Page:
SALT LAKE CITY — Ralph Becker began his second term as mayor by looking back at the past four years and highlighting the ways Utah's capital city continues to thrive.
"As we watch our downtown blossom and flourish and change, we are mindful that Salt Lake City is emerging as a model for other urban areas around the country," Becker said after taking the oath of office Tuesday.
"We live in a moment of transformation locally, nationally and globally — a time that calls for our community to evaluate our extraordinary assets and focus on how we can use them wisely to sustain ourselves with health and prosperity for our children and future generations," he said.
Becker was among several local leaders across the state sworn in Tuesday after winning elections in November.
In Ogden, Mike Caldwell was sworn in as mayor during a noon induction ceremony, along with City Council members Caitlin Gochnour, Richard Hyer and Amy Wicks. Caldwell defeated Brandon Stephenson in the race to replace three-term Mayor Matthew Godfrey, who opted not to seek a fourth term.
In Provo, the City Council welcomed four new members — Gary Garrett, Hal Miller, Kay Van Buren and Gary Winterton. And in West Valley City, Corey Rushton was sworn in for a second-term on the council, along with newcomers Tom Huynh and Karen Lang.
Becker was joined on the steps of the Salt Lake City-County Building by Luke Garrott, who was sworn in for a second term on the Salt Lake City Council, and council newcomers Kyle LaMalfa and Charlie Luke.
Holding a figurative mirror up to Salt Lake City, Becker said he sees "a city that wins best in class," a city that has emerged as a leader in accessibility, sustainability and sophistication.
"Salt Lake City is a city distinct on its own, yet part of a greater region and state," he said. "Our city's promise is reflected in its majestic peaks, symbolic of a city that is ascending."
Becker said Salt Lake City is redefining the term "urban area" to describe both a place and an experience.
"No urban place has the opportunity to maintain a mountain, desert and an intensely dynamic and creative human experience quite like Salt Lake City," he said. "We have here a balance in a city that is surely among the most enviable of urban areas."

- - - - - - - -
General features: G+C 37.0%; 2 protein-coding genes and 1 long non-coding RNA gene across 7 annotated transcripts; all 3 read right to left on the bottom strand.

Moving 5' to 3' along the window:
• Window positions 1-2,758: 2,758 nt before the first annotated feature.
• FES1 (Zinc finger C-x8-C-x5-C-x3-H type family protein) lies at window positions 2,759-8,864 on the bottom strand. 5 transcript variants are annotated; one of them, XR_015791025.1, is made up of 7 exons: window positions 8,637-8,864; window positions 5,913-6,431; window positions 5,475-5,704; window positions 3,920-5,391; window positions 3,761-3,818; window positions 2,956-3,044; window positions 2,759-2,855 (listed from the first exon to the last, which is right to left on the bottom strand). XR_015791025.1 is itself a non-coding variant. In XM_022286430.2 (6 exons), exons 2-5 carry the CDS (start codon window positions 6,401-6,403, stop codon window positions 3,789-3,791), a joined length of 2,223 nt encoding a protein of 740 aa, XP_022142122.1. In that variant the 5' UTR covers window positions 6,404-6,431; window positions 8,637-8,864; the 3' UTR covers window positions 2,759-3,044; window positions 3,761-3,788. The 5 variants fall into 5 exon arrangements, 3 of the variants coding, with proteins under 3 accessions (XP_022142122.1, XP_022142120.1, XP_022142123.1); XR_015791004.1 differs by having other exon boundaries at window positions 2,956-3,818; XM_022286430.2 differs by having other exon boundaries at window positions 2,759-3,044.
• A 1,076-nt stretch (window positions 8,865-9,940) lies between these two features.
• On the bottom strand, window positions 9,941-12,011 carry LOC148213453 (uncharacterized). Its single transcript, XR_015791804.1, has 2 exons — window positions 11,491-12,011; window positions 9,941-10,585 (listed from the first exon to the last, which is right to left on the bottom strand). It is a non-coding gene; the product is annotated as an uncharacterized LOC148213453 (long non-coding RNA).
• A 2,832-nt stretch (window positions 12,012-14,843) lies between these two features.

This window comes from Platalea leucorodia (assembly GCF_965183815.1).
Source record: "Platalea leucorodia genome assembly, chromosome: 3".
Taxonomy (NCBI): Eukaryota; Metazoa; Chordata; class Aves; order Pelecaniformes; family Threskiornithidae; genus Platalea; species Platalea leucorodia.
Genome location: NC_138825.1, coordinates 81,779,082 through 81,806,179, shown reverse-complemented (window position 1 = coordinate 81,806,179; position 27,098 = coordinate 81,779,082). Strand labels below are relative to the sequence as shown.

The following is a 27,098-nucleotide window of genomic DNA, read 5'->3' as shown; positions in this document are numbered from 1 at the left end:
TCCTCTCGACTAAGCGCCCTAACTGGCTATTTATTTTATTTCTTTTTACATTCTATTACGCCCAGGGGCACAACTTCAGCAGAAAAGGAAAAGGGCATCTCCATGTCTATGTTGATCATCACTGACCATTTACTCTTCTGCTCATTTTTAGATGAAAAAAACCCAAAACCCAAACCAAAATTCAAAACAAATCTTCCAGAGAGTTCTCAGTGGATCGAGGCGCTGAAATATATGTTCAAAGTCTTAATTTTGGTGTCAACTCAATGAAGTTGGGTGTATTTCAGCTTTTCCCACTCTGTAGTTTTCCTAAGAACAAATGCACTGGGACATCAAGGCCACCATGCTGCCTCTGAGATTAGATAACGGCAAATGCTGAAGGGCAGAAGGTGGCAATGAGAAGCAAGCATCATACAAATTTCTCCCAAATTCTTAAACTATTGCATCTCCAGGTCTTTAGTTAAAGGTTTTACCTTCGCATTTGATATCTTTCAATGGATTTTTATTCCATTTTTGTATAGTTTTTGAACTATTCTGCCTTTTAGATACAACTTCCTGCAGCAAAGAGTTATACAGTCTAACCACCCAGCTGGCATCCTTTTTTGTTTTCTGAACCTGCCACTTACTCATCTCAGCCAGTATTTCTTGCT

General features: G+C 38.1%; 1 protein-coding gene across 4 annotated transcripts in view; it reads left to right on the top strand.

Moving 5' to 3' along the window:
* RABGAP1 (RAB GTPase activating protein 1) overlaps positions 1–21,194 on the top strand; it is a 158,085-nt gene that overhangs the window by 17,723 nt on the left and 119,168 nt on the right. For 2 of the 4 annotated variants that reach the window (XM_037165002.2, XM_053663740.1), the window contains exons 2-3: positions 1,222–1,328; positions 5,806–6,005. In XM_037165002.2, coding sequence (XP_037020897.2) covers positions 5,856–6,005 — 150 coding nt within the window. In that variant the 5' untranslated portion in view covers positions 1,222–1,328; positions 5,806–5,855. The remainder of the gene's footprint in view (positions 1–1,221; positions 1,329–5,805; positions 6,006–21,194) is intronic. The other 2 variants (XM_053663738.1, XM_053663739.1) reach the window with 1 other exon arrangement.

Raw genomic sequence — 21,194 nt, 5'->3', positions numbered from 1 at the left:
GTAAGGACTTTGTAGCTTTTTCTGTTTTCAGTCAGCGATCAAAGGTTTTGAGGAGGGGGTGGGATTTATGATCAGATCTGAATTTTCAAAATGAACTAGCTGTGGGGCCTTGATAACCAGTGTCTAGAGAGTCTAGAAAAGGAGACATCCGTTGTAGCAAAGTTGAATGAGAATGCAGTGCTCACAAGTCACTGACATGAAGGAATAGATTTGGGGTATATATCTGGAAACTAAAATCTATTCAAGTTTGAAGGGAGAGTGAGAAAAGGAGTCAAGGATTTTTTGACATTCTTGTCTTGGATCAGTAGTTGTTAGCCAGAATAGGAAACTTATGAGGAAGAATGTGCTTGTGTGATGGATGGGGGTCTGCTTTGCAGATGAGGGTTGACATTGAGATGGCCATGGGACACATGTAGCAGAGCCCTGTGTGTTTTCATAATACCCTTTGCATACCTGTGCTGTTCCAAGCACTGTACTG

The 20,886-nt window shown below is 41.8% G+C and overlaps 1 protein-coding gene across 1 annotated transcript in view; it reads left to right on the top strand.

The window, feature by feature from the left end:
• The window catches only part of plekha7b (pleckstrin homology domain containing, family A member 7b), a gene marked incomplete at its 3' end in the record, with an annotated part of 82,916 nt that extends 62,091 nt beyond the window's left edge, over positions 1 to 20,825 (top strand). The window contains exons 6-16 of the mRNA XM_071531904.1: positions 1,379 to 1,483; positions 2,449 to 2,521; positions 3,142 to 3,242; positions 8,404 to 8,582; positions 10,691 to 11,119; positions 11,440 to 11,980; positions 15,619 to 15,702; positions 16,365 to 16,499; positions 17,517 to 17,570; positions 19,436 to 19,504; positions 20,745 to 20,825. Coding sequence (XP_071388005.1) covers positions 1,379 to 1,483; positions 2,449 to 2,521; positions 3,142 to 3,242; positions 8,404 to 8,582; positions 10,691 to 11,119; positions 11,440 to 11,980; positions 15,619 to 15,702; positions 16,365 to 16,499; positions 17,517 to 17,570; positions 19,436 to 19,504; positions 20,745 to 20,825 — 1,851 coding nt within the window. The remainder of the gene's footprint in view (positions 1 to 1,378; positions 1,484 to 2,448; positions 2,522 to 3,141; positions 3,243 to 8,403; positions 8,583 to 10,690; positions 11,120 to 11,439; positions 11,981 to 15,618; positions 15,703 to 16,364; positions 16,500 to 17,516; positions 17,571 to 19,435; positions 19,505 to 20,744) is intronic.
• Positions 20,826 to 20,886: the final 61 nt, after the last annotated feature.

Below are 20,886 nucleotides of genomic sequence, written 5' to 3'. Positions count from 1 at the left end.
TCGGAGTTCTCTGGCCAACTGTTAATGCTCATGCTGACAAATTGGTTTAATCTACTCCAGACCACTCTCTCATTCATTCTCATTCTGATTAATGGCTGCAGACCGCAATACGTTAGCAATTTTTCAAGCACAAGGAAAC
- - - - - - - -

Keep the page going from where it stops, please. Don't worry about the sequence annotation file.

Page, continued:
Garrott, a political science professor at the University of Utah, said the nonpartisan nature of local governments allow them to succeed where their state and national counterparts sometimes fail.
"Our coalitions are temporary and built on examinations of issues that, while rarely perfect, allows a more serious consideration of the public interest than iron-fisted party caucus positions ever do," said Garrott, who begins his second term representing District 4.
LaMalfa, who replaces three-term Councilman Van Turner in District 2, spoke of the vast potential for Salt Lake City's west side.
"I say those who seek equality with the east side are limiting themselves," he said. "The west side has vastly greater potential as a center of culture, industry and community. We can build on our proximity to downtown, our large building lots for housing, our winding natural river corridor, our business nodes and our new North Temple grand boulevard."
Luke, who defeated District 6 incumbent JT Martin in November, echoed his campaign calls for increased attention to the "nuts and bolts" of city government, such as municipal services and infrastructure.
He also spoke about the need to continue to build relationships with government partners at the state, county and local levels.
"Salt Lake City should not be viewed, nor should it act, like it is an island in the state," Luke said.
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